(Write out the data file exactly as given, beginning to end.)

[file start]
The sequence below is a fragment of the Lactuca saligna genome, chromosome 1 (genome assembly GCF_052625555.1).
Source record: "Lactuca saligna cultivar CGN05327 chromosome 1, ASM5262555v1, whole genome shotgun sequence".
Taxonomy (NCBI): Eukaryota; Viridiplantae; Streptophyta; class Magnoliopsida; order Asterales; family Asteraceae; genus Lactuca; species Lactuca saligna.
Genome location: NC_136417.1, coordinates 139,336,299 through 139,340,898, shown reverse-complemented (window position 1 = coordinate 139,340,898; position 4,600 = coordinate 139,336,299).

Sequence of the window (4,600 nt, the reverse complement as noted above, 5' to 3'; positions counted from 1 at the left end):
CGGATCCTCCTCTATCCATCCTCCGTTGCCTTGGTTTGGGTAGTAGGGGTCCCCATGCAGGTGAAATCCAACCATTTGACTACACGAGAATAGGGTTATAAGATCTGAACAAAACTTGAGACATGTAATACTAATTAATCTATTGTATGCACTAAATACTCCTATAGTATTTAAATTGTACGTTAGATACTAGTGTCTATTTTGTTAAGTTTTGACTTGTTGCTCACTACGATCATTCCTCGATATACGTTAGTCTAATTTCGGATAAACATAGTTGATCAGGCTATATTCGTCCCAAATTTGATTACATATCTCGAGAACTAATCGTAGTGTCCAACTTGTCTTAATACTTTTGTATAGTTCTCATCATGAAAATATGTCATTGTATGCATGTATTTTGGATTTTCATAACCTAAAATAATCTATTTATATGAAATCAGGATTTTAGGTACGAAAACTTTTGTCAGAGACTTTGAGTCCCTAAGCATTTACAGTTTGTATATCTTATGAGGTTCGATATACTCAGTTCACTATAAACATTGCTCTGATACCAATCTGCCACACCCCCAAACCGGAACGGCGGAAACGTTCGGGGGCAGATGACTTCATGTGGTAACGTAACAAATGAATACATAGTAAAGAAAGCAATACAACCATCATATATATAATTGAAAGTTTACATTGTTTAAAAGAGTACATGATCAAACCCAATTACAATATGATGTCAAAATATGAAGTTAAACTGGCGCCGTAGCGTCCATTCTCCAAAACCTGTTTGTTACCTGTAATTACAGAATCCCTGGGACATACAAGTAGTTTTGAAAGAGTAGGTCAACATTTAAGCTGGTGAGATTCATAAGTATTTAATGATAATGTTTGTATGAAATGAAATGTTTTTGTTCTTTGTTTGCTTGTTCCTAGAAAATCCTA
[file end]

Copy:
The sequence below is a fragment of the Lactuca saligna genome, chromosome 1 (genome assembly GCF_052625555.1).
Source record: "Lactuca saligna cultivar CGN05327 chromosome 1, ASM5262555v1, whole genome shotgun sequence".
Taxonomy (NCBI): Eukaryota; Viridiplantae; Streptophyta; class Magnoliopsida; order Asterales; family Asteraceae; genus Lactuca; species Lactuca saligna.
Genome location: NC_136417.1, coordinates 139,336,299 through 139,340,898, shown reverse-complemented (window position 1 = coordinate 139,340,898; position 4,600 = coordinate 139,336,299).

Sequence of the window (4,600 nt, the reverse complement as noted above, 5' to 3'; positions counted from 1 at the left end):
CGGATCCTCCTCTATCCATCCTCCGTTGCCTTGGTTTGGGTAGTAGGGGTCCCCATGCAGGTGAAATCCAACCATTTGACTACACGAGAATAGGGTTATAAGATCTGAACAAAACTTGAGACATGTAATACTAATTAATCTATTGTATGCACTAAATACTCCTATAGTATTTAAATTGTACGTTAGATACTAGTGTCTATTTTGTTAAGTTTTGACTTGTTGCTCACTACGATCATTCCTCGATATACGTTAGTCTAATTTCGGATAAACATAGTTGATCAGGCTATATTCGTCCCAAATTTGATTACATATCTCGAGAACTAATCGTAGTGTCCAACTTGTCTTAATACTTTTGTATAGTTCTCATCATGAAAATATGTCATTGTATGCATGTATTTTGGATTTTCATAACCTAAAATAATCTATTTATATGAAATCAGGATTTTAGGTACGAAAACTTTTGTCAGAGACTTTGAGTCCCTAAGCATTTACAGTTTGTATATCTTATGAGGTTCGATATACTCAGTTCACTATAAACATTGCTCTGATACCAATCTGCCACACCCCCAAACCGGAACGGCGGAAACGTTCGGGGGCAGATGACTTCATGTGGTAACGTAACAAATGAATACATAGTAAAGAAAGCAATACAACCATCATATATATAATTGAAAGTTTACATTGTTTAAAAGAGTACATGATCAAACCCAATTACAATATGATGTCAAAATATGAAGTTAAACTGGCGCCGTAGCGTCCATTCTCCAAAACCTGTTTGTTACCTGTAATTACAGAATCCCTGGGACATACAAGTAGTTTTGAAAGAGTAGGTCAACATTTAAGCTGGTGAGATTCATAAGTATTTAATGATAATGTTTGTATGAAATGAAATGTTTTTGTTCTTTGTTTGCTTGTTCCTAGAAAATCCTA